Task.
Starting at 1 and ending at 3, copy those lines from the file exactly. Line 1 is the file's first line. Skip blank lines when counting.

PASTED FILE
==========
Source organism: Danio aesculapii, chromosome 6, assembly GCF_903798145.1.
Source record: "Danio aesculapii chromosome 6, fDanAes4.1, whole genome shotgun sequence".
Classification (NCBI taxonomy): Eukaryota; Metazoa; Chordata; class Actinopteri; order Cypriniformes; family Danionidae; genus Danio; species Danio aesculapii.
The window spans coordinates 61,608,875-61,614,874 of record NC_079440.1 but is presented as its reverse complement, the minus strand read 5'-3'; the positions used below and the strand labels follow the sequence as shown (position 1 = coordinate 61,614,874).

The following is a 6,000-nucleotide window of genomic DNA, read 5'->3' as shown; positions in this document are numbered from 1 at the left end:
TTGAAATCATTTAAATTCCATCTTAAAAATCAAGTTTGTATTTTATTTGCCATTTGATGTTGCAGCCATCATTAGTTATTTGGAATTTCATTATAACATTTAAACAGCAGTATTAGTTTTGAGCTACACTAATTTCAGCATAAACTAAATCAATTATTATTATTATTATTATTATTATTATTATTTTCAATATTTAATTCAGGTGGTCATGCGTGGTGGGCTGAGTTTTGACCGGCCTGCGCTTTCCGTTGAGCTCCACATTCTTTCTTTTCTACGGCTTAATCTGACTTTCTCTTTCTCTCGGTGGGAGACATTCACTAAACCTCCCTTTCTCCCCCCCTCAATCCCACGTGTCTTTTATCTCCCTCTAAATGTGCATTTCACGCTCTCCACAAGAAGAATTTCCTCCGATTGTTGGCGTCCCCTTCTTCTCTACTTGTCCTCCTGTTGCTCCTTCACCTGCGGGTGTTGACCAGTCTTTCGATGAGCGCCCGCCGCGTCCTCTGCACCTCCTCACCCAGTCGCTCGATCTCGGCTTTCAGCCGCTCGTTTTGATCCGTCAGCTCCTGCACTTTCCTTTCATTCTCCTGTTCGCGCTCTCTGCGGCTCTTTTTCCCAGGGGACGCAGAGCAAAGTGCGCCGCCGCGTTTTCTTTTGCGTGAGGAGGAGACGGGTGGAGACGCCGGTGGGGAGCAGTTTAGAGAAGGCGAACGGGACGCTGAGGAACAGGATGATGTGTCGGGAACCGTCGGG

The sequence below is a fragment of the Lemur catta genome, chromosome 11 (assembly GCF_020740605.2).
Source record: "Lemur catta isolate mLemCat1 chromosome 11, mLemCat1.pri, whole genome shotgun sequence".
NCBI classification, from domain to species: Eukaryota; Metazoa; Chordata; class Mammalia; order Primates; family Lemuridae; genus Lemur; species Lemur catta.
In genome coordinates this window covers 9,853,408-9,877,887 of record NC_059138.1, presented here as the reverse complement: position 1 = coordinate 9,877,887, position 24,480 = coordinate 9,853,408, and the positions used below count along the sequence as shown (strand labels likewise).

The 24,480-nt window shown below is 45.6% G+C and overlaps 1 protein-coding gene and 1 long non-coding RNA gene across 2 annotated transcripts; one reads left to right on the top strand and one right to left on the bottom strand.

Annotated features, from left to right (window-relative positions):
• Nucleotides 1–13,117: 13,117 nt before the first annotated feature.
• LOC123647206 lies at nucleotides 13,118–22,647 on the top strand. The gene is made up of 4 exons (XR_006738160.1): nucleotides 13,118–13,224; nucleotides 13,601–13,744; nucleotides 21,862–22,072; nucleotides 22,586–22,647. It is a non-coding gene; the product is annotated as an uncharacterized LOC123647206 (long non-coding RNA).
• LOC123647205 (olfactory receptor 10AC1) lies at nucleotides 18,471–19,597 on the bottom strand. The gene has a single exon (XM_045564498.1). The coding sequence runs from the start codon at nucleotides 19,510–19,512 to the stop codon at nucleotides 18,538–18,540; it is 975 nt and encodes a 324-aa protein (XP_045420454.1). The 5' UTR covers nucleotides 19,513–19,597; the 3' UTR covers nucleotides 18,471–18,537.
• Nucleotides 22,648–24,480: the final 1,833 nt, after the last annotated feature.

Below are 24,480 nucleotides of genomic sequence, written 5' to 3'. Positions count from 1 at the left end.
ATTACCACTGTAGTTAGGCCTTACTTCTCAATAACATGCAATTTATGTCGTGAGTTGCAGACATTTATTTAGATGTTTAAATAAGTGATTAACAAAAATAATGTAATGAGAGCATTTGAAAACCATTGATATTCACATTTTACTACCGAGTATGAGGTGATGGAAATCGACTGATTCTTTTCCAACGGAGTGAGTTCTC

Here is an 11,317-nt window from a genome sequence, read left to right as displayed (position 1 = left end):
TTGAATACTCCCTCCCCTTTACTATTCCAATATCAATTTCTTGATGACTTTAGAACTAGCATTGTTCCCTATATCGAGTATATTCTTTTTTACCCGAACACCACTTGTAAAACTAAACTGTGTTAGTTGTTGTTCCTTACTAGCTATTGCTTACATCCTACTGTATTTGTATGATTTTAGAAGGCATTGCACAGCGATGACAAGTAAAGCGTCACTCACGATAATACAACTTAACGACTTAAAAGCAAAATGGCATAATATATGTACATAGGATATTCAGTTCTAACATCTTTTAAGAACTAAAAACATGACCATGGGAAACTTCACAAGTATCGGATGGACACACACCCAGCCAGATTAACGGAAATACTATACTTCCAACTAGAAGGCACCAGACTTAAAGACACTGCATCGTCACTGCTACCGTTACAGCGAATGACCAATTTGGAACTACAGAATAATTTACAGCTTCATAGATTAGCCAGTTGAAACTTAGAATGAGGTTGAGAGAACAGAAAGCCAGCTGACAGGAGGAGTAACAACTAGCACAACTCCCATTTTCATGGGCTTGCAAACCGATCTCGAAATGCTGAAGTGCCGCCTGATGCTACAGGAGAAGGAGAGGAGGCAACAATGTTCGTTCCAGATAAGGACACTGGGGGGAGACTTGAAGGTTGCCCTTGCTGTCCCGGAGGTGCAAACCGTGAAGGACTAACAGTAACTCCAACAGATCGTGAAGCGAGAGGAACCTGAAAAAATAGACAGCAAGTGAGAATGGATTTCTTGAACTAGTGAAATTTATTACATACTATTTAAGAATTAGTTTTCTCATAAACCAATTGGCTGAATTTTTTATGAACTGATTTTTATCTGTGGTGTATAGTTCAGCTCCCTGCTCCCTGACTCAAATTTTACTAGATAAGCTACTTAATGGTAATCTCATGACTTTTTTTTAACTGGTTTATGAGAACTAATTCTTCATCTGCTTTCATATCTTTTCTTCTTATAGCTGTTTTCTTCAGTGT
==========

Source organism: Danio aesculapii, chromosome 6, assembly GCF_903798145.1.
Source record: "Danio aesculapii chromosome 6, fDanAes4.1, whole genome shotgun sequence".
Classification (NCBI taxonomy): Eukaryota; Metazoa; Chordata; class Actinopteri; order Cypriniformes; family Danionidae; genus Danio; species Danio aesculapii.